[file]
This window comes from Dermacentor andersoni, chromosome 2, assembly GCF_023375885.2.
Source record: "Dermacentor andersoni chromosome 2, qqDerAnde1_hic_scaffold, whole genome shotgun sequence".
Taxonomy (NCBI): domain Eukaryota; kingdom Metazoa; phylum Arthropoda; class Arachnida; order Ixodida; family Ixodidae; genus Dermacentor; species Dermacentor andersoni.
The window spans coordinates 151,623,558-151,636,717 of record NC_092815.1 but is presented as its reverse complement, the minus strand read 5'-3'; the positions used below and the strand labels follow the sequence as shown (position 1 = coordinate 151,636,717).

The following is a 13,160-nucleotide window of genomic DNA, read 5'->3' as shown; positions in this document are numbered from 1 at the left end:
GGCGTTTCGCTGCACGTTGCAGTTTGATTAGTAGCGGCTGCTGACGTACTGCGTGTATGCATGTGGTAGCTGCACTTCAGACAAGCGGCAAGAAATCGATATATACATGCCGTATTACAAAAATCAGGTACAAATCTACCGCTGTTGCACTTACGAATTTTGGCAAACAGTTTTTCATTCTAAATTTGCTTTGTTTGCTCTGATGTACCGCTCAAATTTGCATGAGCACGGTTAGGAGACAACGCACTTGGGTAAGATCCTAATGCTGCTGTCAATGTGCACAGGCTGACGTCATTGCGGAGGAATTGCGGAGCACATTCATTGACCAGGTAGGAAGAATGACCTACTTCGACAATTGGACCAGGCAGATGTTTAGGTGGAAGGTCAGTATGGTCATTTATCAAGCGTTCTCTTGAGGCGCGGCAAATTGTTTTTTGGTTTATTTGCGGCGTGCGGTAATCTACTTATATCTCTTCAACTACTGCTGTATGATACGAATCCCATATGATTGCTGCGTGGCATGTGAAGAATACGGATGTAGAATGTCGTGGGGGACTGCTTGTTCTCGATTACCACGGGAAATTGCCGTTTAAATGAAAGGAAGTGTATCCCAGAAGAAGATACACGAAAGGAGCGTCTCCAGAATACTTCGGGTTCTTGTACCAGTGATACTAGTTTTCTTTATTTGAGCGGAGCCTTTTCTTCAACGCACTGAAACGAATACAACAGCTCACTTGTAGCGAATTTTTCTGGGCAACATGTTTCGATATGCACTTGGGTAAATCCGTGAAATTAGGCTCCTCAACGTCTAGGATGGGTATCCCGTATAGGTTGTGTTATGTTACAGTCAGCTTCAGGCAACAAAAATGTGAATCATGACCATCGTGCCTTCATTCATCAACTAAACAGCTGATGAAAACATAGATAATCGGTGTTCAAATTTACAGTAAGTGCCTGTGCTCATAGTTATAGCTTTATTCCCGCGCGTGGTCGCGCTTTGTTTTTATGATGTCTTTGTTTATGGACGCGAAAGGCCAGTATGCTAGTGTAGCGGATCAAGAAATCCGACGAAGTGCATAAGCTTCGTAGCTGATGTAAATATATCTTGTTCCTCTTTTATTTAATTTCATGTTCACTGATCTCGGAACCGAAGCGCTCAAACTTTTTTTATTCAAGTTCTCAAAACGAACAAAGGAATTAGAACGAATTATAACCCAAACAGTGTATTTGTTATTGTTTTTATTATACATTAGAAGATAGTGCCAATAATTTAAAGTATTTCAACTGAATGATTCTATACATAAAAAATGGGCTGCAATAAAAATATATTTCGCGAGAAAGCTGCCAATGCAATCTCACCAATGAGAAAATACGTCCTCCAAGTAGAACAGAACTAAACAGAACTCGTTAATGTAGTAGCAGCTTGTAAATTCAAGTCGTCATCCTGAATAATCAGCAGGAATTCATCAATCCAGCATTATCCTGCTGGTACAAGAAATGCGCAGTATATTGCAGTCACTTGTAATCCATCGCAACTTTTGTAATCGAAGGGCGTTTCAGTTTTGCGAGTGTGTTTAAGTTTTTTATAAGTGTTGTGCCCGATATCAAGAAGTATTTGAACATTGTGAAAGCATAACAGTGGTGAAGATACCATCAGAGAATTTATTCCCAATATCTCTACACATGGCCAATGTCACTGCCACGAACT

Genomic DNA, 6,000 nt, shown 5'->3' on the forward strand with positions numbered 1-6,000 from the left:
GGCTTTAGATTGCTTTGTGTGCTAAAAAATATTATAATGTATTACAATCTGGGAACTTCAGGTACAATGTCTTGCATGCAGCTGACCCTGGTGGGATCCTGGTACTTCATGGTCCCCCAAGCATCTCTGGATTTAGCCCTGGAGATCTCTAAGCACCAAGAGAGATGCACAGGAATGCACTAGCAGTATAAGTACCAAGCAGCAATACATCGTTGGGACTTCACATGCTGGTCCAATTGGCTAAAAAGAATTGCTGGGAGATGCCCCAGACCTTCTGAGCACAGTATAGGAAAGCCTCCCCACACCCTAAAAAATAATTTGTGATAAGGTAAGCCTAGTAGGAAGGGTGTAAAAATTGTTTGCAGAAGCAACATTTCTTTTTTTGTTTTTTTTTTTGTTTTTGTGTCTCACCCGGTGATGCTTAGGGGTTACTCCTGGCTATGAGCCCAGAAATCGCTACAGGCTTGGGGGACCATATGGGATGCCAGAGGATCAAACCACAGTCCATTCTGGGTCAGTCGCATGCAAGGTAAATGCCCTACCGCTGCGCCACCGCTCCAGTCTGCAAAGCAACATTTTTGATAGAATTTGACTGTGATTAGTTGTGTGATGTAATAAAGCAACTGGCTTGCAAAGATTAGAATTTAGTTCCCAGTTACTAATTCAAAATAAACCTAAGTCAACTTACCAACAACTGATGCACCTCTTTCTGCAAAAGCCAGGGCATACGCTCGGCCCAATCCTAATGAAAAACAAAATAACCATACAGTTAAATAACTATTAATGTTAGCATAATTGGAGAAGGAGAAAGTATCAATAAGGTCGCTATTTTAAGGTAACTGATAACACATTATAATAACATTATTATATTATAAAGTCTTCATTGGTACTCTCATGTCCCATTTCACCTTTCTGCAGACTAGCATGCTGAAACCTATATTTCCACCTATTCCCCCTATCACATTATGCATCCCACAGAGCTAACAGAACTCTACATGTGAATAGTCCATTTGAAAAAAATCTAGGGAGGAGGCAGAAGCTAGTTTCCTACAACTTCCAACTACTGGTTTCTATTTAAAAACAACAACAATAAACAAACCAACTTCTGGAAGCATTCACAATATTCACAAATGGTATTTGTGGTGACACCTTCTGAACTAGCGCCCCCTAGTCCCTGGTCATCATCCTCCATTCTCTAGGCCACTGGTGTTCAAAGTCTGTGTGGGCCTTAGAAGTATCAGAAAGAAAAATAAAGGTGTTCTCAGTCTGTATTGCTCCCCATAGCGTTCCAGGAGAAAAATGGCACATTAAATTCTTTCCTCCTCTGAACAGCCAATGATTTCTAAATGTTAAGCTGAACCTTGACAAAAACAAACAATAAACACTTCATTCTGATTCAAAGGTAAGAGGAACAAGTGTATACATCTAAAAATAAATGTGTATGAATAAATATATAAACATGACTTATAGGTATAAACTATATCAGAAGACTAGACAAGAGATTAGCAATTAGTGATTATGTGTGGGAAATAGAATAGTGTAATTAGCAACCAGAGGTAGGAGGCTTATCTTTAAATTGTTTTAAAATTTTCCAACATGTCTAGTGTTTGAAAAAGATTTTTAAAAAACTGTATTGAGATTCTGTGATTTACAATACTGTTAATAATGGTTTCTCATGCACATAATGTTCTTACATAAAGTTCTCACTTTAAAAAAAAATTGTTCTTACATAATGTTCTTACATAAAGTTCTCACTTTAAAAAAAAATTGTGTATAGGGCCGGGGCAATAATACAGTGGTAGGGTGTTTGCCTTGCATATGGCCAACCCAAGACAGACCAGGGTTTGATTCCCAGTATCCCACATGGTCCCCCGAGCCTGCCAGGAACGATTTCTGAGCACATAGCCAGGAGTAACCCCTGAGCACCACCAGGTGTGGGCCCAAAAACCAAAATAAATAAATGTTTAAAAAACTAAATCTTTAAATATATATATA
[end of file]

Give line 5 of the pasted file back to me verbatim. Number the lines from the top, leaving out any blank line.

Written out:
The following is a 13,160-nucleotide window of genomic DNA, read 5'->3' as shown; positions in this document are numbered from 1 at the left end: